• / Free eNewsletters & Magazine
  • / My Account
Home>Practice Management>Practice Builder>What to Do When a Reporter Calls

Related Content

  1. Videos
  2. Articles
  1. PIMCO Total Return ETF Puts Active ETFs on the Map

    The launch of PIMCO's new fund Total Return ETF may prompt advisors and individual investors to reset their point of view about active ETFs over the next couple of years, says Morningstar's Paul Justice.

  2. Have Correlations Made Your Holdings One Color?

    Higher correlations paradoxically have caused diversification--and investors' tools to attain it--to be even more important than they were before.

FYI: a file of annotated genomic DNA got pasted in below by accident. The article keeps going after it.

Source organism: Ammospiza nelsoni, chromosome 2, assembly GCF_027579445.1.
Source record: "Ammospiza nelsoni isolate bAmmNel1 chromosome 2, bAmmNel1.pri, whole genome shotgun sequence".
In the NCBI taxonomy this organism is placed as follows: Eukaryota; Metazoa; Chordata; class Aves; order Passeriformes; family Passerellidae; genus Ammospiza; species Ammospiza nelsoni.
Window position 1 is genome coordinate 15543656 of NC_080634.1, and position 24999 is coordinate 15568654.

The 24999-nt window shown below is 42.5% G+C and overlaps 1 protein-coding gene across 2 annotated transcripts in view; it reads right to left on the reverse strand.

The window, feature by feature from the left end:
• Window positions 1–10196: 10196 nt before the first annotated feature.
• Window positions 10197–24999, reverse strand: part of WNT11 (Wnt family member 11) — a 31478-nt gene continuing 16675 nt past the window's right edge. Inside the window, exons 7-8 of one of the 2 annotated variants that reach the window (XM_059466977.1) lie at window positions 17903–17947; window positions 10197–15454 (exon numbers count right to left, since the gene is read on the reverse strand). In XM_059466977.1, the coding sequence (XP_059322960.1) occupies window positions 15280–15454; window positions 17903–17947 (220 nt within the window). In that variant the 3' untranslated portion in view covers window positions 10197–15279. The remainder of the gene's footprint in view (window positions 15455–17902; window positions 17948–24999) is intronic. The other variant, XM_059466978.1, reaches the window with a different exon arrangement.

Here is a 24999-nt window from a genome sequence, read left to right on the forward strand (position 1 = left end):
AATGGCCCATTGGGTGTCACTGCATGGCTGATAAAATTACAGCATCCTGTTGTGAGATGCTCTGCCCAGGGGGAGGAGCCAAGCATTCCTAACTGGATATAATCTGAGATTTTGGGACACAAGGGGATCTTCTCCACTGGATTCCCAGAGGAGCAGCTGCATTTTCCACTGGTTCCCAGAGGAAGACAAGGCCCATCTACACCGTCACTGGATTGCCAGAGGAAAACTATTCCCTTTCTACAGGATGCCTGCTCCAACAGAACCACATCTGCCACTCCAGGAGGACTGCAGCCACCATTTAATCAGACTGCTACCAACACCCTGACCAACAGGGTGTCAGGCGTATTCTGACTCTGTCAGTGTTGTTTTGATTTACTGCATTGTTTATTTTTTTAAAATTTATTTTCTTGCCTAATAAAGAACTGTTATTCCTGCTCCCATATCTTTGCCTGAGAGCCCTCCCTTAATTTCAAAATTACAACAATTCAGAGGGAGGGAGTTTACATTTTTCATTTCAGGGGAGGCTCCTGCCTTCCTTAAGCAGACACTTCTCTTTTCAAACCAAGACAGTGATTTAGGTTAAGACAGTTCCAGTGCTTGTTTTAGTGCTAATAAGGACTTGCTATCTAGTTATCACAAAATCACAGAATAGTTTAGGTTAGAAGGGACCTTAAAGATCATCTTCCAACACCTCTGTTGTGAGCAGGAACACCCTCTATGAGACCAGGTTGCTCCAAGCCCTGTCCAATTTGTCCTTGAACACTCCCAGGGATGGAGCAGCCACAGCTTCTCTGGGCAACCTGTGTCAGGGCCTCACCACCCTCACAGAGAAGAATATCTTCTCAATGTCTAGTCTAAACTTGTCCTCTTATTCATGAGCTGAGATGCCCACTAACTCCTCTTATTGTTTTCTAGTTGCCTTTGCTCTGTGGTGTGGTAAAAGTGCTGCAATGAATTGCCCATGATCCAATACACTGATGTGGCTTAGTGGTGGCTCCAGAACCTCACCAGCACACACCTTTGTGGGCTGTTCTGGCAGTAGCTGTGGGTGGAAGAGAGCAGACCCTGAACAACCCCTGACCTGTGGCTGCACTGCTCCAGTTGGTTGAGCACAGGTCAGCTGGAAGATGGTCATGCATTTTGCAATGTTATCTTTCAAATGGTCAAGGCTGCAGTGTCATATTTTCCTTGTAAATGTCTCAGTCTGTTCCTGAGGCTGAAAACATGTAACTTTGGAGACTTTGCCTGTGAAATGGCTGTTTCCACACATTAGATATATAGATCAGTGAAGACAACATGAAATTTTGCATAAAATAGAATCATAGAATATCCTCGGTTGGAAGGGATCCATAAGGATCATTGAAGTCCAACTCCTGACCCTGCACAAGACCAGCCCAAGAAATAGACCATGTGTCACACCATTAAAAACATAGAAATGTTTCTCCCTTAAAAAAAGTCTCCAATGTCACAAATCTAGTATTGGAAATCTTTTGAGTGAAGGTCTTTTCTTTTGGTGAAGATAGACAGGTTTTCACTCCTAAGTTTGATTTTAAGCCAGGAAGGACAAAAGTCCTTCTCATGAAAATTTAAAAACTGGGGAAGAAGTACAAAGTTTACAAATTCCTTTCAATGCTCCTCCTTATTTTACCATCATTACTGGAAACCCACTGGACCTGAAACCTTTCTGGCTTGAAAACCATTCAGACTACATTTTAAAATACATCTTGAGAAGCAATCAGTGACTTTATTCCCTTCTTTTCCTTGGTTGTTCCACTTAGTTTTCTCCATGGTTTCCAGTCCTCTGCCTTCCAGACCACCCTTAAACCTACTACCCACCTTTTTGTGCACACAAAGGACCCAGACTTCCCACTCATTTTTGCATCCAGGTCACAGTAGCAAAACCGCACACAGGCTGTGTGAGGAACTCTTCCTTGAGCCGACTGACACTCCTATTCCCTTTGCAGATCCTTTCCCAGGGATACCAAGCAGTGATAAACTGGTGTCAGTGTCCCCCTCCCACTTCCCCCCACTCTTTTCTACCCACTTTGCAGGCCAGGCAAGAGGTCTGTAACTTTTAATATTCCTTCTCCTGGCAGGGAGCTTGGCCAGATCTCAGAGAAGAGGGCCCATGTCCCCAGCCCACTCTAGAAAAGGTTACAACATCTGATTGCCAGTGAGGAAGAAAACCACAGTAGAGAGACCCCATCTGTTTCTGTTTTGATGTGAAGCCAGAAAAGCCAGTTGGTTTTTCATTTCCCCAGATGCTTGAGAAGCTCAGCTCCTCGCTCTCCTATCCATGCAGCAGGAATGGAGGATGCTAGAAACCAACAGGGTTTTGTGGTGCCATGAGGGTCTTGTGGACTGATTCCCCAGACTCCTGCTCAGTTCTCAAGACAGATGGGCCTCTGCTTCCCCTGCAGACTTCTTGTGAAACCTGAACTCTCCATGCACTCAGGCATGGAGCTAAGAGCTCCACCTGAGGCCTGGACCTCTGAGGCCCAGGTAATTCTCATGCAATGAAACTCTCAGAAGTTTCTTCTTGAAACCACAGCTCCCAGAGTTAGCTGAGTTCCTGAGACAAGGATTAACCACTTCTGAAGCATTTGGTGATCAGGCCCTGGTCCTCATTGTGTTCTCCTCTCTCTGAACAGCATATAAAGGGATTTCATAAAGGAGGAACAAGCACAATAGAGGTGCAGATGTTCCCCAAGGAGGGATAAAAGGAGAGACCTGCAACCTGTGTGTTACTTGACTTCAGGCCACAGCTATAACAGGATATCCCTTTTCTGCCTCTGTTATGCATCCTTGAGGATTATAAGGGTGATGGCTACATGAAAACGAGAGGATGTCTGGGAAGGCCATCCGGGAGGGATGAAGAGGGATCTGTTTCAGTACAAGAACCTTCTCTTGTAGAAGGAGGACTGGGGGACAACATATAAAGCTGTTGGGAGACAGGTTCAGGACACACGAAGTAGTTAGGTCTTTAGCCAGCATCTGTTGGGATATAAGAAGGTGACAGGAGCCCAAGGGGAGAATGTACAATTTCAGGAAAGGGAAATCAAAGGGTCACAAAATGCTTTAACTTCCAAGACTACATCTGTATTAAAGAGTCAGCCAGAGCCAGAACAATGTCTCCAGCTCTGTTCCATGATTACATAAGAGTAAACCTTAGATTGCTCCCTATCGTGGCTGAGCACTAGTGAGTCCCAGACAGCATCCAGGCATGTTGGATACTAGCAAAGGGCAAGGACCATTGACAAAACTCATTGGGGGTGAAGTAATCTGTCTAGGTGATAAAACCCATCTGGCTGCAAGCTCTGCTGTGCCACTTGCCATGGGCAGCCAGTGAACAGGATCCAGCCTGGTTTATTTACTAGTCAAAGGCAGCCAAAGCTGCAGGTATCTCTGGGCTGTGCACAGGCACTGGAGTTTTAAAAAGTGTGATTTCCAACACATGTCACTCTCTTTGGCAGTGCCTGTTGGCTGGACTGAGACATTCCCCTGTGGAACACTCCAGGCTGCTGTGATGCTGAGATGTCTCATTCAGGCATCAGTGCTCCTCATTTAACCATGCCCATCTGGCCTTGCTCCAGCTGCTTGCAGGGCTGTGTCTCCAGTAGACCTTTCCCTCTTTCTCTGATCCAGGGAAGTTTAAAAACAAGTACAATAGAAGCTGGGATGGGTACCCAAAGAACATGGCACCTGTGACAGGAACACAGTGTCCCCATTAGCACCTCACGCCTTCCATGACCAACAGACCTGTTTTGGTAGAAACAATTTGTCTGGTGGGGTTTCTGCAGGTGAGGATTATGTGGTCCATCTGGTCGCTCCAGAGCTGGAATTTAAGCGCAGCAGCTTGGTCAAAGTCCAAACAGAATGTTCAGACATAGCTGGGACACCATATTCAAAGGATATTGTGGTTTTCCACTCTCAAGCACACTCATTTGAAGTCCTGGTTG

3. Five High-Yield Funds for a Caution-Worthy Market

    With yield spreads back to pre-crisis levels, there is less room for error in the high-yield market today, says Morningstar director of fixed-income research Eric Jacobson.

  4. Peters: 3 Best Banks for Dividend Investors

    The Fed's stress tests confirm that Wells Fargo, U.S. Bancorp, and BB&T are the best bank bets for income investors, says Morningstar's Josh Peters.

What to Do When a Reporter Calls

Advance preparation can prevent a panic attack and turn you into a media darling.

Helen Modly and Tommie Monez, 03/08/2012

Do you know how to handle a call from a reporter? Are you prepared, or do you just wing it? Do you know how to control the conversation? Are you solid on the facts?

Some of us are naturally good at interviews and some of us need a lot of help. With just a bit of advance preparation and some practice, a call from a reporter can become a welcome interruption.